Ukraine - Seafarers and fishermen in Ukraine, seeking employment through legitimate recruitment organizations, risk ending up trafficked at sea, according to a new report by the NEXUS Institute, an international human rights research and policy centre based in Washington D.C. and the International Organization for Migration (IOM) in Geneva.
The report is based on a study of 46 men trafficked to Russia, Turkey and South Korea on vessels under Panamanian and Russian flags engaged in illegal crab fishing or cargo transportation. It is the first of its kind to carry out a comprehensive examination of trafficking of seafarers from Ukraine.
It details extremely harsh living conditions on board the vessels, regularly leading to serious injury, illness and even death. Crews were routinely denied medical care and traffickers often used violence to control the men and prevent rebellion over working conditions and non-payment.
With little or no chance to escape, seafarers and fishermen interviewed for the study reported being forced to work up to 22 hours a day, seven days a week, without pay and with little access to food and water.
"These men do not fit the stereotype of trafficked victims," said Rebecca Surtees, Senior Researcher at NEXUS Institute, and author of the report. "A common assumption is that poverty and lack of education are predominant risk factors for being trafficked. However, these men have received education and worked in different posts, including as captain and navigator."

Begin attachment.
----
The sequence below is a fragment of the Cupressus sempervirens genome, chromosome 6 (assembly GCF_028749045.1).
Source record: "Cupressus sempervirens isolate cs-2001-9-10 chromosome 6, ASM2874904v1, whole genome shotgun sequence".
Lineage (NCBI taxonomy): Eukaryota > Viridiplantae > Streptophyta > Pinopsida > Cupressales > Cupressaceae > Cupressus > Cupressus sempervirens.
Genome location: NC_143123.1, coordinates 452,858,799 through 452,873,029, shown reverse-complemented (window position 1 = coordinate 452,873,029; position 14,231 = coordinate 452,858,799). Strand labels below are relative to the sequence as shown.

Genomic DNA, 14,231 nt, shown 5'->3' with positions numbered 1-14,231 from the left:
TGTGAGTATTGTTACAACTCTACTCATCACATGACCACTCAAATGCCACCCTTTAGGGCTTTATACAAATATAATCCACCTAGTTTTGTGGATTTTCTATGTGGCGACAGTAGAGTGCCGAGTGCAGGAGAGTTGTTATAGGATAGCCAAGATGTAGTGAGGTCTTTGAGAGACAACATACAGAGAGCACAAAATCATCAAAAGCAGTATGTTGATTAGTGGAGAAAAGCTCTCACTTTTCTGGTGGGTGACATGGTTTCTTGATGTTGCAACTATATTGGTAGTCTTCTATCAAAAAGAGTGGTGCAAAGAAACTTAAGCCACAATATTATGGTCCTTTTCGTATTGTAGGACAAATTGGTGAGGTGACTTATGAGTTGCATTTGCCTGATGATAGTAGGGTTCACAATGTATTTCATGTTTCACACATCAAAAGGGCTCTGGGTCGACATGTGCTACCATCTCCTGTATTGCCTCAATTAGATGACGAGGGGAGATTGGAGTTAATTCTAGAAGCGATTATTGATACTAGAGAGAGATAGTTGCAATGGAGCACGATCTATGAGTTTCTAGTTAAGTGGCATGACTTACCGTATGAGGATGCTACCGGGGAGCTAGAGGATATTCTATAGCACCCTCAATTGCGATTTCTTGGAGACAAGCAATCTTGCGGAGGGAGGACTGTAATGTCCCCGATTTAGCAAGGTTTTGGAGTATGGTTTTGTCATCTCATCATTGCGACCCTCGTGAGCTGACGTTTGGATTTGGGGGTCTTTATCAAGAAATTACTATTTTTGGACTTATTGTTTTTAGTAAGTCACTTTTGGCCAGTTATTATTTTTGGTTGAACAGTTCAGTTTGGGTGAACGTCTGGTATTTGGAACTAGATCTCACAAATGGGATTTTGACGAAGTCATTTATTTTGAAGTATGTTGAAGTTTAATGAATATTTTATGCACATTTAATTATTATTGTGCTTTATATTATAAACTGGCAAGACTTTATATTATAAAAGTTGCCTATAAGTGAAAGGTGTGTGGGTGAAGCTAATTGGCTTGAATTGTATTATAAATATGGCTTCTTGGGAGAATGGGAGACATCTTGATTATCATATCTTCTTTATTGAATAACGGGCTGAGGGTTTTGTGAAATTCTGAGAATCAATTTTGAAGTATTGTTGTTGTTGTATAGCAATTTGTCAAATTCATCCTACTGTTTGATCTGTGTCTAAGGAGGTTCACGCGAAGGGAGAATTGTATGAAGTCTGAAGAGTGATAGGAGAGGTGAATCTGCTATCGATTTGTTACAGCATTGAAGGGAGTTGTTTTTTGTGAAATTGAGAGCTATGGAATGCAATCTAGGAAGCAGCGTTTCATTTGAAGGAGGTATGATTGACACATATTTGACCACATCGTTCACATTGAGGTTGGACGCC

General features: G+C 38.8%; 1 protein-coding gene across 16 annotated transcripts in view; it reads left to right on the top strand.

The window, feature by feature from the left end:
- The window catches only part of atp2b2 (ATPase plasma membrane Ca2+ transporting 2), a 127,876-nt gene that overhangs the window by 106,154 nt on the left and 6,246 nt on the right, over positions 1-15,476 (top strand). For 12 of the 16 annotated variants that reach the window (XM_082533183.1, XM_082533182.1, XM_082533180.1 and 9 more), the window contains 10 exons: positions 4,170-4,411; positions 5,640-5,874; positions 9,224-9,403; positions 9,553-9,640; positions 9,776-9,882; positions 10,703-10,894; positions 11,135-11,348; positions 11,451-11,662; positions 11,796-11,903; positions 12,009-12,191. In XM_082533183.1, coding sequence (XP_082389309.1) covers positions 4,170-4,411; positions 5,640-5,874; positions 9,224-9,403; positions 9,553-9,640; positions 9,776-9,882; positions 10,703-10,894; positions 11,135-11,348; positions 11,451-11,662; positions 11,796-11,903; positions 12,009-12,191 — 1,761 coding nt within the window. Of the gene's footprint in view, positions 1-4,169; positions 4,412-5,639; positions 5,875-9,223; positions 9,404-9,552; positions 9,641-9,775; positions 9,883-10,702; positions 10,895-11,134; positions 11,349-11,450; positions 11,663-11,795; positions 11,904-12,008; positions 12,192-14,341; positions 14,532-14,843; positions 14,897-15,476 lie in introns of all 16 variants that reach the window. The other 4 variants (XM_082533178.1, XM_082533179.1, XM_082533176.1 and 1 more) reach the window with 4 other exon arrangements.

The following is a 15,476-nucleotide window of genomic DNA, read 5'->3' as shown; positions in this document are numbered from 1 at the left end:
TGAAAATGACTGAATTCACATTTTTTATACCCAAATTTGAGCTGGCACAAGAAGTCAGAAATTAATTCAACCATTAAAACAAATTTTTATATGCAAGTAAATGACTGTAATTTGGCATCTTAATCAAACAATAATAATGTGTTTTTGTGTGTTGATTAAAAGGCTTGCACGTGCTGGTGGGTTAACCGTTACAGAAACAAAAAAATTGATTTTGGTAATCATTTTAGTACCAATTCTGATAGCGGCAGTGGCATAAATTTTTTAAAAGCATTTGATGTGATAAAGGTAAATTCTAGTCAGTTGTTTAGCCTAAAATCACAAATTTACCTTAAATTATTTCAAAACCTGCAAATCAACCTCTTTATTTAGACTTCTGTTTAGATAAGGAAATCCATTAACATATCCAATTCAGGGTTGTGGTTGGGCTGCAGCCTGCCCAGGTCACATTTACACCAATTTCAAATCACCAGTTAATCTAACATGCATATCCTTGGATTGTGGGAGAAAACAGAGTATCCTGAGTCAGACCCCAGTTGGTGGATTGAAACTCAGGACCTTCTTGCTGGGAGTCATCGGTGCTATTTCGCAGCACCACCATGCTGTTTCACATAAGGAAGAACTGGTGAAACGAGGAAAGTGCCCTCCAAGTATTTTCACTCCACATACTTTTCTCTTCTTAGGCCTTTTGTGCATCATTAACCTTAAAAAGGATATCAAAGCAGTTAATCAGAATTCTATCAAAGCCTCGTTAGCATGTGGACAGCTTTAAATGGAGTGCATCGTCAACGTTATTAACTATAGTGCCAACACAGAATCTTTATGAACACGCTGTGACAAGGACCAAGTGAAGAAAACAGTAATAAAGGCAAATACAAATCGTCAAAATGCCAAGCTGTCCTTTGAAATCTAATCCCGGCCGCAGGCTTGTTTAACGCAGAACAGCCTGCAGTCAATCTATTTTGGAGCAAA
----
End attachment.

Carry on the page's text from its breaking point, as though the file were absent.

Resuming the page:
Trafficking at sea has been reported in different regions and is increasingly recognized as a serious issue. However, some aspects of the Ukrainian experiences are unique. According to Ms. Surtees, most men thought they were signing legally binding agreements with reliable crewing companies and employers. They all travelled with legal documents and crossed formal borders.
"The seeming legitimacy of the recruitment process made it difficult for the victims to protect themselves from exploitation," she says.
Identifying and assisting trafficked seafarers and fishermen is extremely difficult, as this type of trafficking takes place out of sight, on the high seas. The report calls for increased scrutiny of this form of labour trafficking, which, it says, is currently inadequately addressed. Among key recommendations are improved regulations and legal accountability of crewing agencies, better labour regulation of the seafaring and fishing sectors; and improved interaction with seafarers and fishermen by port and law enforcement authorities to identify trafficking cases.
The report also calls for improved services tailored to meet the specific needs of trafficked seafarers and fishermen; enforced legal responsibilities of flag states; and prosecution of traffickers.
The research report was published as part of the IOM and NEXUS Institute Human Trafficking Research Series, which aims to improve the current knowledge base on human trafficking.
It was made possible through support provided by the United States Department of State's Office to Monitor and Combat Trafficking in Persons (J/TIP).
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